• Use pole lights, high-power floodlights, street lights, etc. to supplement lighting.

Light Uniformity Standard

  • There are different light uniformity standards that need to be followed depending on the nature of the environment
  • Most focus-intensive tasks require a uniformity index of around 0.6, whereas, technical drawing and other demanding tasks require a ratio of at least 0.7.
  • Uniformity value greater than 0,60 is recommended in working areas. Because, above this level, the change in light levels cannot be sensed by people and that makes them comfortable. Proper lighting of the environment also helps employees work more comfortably when looking at the computer screen.
  • Due to low uniformity in road lighting, the homogeneity of lighting will be distorted. So, very bright and very dark spots will occur on the road. If brightness changed very often, this will cause eye strain and stresses the drivers
  • In order to avoid these situations, average uniformity value greater than 0.35 or 0.4 is required according to road lighting class.
Standard Area Ratio of Minimum/Average Illumination
UK CIBSE and German DIN guidelines The general lighting scheme 0.6 and 0.8
NBC-2005, page no 759 Working Area Not Less than 0.7

Table-6: Recommended Levels of Illumination (BIS, 1981)

Type of Road Road Characteristics Ratio of Minimum/Average Illumination
A-1 Important traffic routes carrying fast traffic


A-2 Main roads carrying mixed traffic like city main roads/streets, arterial roads, throughways



Secondary roads with considerable traffic like local traffic routes, shopping streets


B-2 Secondary roads with light traffic




 Uniformity U0 (Emin / Em

Areas with traffic and corridors

Stairways, escalators, and travelators



Loading bays


Coffee-break rooms

Technical facilities


Storage spaces

Electronics workshops, testing, and adjustments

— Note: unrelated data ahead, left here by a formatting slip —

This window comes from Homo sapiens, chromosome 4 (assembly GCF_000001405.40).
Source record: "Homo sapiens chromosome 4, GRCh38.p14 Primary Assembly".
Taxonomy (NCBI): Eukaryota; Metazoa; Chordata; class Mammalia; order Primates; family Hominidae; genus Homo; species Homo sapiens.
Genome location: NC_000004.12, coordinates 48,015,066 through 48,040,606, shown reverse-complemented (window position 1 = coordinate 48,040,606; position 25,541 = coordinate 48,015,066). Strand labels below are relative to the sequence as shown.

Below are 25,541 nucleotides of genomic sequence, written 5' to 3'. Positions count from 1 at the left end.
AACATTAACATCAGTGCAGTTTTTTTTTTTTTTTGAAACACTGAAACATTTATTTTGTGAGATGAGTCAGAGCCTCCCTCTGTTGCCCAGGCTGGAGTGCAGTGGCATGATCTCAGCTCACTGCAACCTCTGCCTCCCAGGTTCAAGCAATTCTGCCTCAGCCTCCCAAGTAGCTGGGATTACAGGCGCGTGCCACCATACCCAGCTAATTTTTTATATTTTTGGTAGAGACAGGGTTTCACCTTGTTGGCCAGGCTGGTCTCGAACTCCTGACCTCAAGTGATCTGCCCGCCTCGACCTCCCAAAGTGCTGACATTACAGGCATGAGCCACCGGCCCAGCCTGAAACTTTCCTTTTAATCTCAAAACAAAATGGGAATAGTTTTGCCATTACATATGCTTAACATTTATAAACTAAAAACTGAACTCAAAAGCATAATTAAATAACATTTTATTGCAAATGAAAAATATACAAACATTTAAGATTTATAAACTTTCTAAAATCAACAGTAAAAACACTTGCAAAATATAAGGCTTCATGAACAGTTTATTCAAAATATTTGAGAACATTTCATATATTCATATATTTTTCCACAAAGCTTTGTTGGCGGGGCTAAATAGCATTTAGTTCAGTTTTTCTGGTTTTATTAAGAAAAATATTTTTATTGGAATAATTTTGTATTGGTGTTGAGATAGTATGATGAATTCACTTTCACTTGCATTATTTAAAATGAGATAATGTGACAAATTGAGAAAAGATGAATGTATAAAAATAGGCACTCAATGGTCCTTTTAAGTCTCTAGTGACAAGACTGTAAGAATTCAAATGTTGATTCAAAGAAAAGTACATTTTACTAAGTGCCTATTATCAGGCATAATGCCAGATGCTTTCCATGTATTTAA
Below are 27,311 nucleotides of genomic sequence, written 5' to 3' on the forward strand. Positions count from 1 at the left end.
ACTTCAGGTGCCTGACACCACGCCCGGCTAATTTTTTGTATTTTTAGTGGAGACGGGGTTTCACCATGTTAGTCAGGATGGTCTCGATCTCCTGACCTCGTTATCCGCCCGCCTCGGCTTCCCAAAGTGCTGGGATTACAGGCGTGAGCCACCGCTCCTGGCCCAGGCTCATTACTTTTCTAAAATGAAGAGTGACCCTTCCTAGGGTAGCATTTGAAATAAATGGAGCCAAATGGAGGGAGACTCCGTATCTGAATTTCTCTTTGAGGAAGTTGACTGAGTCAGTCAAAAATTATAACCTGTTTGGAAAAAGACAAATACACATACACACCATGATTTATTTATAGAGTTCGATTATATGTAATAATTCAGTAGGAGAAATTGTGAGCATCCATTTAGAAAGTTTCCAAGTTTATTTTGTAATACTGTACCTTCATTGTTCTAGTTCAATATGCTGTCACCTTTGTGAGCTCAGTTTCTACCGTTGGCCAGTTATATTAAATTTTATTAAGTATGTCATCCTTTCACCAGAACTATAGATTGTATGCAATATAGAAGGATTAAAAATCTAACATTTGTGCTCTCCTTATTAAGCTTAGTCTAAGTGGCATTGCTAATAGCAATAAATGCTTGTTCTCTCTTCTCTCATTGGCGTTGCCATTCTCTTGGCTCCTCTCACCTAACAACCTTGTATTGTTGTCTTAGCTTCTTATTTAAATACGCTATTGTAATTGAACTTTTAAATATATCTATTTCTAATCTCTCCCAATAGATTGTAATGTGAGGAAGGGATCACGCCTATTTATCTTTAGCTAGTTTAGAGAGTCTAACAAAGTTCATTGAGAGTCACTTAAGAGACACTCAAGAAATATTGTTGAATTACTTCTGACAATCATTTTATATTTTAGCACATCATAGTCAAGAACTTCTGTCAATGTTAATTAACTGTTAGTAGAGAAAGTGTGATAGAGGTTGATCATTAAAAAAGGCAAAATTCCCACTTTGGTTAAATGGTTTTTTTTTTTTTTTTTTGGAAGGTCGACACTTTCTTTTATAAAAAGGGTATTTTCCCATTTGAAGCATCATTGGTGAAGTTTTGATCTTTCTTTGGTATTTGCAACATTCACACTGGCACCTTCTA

Ball-mill areas and pulp plants

Offices and writing


Check-out areas

Waiting rooms




Parking areas






Task illuminance ≥ 0.7
Illuminance of immediate surrounding areas ≥ 0.5

Football Field Lighting Design

Nature of the Sports Field Required U1 Light Uniformity
Class I such as for a National Competition ≥ 0.7
Class II such as for a League ≥ 0.6
Class III such as for a Training Ball Field ≥ 0.5

Industrial and Commercial Lighting Uniformity Requirement

The Area The Light Uniformity Standard
Highway 0.4-0.6
Sports field 0.5-0.8
Office 0.4-0.6
Parking Lot 0.4-0.5
Warehouse 0.4-0.6
Running Track 0.3-0.5
Airport 0.2-0.3

About Jignesh.Parmar (B.E,Mtech,MIE,FIE,CEng)
Jignesh Parmar has completed M.Tech (Power System Control), B.E(Electrical). He is member of Institution of Engineers (MIE) and CEng,India. Membership No:M-1473586.He has more than 16 years experience in Transmission -Distribution-Electrical Energy theft detection-Electrical Maintenance-Electrical Projects (Planning-Designing-Technical Review-coordination -Execution). He is Presently associate with one of the leading business group as a Deputy Manager at Ahmedabad,India. He has published numbers of Technical Articles in “Electrical Mirror”, “Electrical India”, “Lighting India”,”Smart Energy”, “Industrial Electrix”(Australian Power Publications) Magazines. He is Freelancer Programmer of Advance Excel and design useful Excel base Electrical Programs as per IS, NEC, IEC,IEEE codes. He is Technical Blogger and Familiar with English, Hindi, Gujarati, French languages. He wants to Share his experience & Knowledge and help technical enthusiasts to find suitable solutions and updating themselves on various Engineering Topics.

One Response to Measurement of LUX Level and Uniformity at Indoor and Outdoor Lighting (Part-3)

  1. Bernard says:

    Good explanation